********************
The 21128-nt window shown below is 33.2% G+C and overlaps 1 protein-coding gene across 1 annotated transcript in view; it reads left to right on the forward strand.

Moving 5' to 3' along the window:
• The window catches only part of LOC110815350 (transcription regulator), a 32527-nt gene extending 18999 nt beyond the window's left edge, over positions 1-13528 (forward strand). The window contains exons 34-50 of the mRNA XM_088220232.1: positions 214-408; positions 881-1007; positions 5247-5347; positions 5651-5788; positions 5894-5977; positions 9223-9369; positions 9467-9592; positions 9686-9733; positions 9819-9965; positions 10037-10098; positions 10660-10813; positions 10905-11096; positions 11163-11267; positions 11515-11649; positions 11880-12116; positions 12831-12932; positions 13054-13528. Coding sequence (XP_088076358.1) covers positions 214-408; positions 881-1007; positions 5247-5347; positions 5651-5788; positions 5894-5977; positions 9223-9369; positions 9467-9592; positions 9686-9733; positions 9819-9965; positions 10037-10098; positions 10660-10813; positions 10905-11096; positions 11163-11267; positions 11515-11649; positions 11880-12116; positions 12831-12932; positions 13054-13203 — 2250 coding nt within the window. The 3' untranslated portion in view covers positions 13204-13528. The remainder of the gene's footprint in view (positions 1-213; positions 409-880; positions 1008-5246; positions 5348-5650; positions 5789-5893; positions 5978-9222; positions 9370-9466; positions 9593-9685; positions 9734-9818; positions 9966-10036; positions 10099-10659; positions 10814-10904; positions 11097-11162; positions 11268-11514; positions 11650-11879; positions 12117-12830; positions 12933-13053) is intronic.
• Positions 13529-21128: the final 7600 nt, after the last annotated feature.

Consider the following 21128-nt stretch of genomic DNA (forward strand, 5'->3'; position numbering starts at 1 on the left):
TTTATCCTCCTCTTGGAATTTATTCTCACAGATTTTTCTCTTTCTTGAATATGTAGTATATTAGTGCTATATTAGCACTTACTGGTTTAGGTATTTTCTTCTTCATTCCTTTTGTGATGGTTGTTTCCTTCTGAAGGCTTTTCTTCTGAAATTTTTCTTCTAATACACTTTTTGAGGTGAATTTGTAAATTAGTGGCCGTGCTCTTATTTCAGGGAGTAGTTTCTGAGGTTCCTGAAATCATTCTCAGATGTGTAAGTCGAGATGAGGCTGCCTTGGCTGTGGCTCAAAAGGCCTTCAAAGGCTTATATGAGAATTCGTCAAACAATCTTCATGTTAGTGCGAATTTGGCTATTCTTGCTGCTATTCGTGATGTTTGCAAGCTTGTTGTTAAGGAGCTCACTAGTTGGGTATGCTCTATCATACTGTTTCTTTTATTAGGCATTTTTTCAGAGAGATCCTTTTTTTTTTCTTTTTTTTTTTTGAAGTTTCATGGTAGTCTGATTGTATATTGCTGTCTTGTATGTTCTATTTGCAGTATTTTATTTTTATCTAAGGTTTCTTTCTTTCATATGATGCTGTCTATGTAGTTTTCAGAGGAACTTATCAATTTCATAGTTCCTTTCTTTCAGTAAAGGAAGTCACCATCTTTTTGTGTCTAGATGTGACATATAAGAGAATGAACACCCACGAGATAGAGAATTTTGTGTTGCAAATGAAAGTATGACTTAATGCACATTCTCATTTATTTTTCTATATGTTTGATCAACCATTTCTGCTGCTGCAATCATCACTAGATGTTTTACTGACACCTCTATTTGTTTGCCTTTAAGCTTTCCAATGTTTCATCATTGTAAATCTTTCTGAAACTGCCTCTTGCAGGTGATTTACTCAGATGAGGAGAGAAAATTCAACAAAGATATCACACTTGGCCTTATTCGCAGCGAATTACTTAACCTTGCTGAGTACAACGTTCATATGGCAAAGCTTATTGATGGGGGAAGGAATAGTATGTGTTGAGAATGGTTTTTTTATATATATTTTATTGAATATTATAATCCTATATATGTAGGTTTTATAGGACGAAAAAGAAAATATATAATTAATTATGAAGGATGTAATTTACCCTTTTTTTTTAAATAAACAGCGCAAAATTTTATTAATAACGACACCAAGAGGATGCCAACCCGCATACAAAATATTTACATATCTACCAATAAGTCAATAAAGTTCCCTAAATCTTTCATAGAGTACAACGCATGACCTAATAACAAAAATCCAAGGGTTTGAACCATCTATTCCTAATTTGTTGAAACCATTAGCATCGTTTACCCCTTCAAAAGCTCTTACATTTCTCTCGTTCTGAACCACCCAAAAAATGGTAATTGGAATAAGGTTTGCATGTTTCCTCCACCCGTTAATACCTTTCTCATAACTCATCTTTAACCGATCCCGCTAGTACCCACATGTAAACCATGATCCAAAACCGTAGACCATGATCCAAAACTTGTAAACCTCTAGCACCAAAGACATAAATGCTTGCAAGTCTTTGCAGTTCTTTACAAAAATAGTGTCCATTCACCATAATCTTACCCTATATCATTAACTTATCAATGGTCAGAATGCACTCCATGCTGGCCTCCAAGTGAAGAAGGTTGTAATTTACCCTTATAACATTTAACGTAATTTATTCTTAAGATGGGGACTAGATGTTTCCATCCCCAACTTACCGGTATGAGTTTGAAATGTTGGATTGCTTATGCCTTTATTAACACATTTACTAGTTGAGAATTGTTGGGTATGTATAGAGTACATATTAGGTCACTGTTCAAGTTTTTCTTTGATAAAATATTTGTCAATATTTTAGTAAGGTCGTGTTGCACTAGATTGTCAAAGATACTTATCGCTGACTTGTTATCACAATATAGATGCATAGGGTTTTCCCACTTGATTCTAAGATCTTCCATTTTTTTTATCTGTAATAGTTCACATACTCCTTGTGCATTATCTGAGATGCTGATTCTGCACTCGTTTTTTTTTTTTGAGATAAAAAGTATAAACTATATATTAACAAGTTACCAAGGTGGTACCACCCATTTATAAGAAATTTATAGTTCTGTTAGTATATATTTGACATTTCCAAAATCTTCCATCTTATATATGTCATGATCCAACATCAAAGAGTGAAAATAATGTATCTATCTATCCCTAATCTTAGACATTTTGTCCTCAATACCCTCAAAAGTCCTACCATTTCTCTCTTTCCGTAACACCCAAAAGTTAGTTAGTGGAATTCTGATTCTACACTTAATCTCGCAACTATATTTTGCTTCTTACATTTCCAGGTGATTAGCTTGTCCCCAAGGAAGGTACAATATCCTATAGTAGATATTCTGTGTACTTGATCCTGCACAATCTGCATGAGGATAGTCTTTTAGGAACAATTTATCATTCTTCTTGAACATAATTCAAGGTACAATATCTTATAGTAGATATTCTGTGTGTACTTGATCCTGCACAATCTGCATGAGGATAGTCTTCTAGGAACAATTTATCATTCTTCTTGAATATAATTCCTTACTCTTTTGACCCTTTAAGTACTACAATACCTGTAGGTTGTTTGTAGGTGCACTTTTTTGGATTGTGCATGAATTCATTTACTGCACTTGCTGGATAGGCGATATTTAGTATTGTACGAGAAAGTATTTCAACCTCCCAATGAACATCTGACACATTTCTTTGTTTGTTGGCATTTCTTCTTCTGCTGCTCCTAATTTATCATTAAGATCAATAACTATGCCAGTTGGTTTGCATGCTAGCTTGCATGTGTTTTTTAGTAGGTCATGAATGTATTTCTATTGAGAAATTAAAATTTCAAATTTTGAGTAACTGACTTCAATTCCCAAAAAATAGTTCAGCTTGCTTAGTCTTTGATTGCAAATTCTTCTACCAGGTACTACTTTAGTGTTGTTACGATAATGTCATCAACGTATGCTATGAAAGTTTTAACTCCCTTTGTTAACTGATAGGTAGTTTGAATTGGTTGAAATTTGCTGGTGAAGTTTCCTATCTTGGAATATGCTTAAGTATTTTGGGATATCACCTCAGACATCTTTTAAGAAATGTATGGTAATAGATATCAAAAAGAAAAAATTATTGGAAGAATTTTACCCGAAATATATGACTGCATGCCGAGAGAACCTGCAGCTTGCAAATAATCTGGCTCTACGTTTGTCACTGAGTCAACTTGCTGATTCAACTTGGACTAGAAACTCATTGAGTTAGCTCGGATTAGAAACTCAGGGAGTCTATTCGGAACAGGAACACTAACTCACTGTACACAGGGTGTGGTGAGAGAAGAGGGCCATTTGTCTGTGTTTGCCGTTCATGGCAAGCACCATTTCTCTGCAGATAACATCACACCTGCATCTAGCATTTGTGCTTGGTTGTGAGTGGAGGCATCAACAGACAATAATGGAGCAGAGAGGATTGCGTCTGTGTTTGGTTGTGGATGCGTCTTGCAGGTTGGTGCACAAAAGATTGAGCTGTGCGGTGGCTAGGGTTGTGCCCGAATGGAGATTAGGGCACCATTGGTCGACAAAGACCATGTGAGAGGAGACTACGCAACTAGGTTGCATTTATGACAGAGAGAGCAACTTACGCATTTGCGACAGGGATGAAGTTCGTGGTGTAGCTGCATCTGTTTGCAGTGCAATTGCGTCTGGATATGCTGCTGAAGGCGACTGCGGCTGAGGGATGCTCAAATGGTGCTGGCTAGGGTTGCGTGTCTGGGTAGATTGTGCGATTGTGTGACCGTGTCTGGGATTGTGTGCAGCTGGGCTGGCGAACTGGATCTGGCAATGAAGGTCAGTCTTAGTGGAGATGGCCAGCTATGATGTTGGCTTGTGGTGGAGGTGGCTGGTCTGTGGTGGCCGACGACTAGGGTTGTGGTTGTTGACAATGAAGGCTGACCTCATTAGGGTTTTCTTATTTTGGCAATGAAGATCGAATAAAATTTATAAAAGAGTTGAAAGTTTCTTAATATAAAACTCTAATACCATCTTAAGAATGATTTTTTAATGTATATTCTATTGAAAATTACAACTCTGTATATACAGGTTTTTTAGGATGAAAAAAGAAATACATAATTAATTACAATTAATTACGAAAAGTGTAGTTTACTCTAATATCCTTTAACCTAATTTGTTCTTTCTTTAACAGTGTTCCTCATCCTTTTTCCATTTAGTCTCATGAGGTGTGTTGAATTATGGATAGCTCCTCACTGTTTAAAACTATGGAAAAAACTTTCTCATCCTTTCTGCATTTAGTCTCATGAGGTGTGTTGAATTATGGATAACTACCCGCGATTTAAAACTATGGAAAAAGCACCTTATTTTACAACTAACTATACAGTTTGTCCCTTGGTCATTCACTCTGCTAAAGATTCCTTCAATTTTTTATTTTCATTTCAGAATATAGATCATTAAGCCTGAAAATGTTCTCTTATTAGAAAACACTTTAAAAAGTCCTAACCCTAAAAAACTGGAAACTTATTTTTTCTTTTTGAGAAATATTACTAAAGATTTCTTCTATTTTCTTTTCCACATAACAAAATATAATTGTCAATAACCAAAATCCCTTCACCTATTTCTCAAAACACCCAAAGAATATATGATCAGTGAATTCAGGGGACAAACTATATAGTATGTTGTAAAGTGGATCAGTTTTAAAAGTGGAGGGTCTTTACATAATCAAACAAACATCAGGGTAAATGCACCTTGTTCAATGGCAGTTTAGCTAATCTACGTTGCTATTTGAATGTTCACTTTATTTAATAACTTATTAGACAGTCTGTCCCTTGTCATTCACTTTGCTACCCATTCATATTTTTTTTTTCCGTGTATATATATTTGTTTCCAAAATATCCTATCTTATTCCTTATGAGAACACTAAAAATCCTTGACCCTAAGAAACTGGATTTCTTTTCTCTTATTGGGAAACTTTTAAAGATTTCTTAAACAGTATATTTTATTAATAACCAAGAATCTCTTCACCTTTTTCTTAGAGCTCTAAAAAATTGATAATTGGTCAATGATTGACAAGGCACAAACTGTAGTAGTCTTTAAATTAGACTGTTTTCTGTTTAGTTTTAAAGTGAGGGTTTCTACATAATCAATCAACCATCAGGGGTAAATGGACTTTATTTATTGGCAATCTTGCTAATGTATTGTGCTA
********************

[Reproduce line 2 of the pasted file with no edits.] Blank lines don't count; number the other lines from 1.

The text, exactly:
Moving 5' to 3' along the window: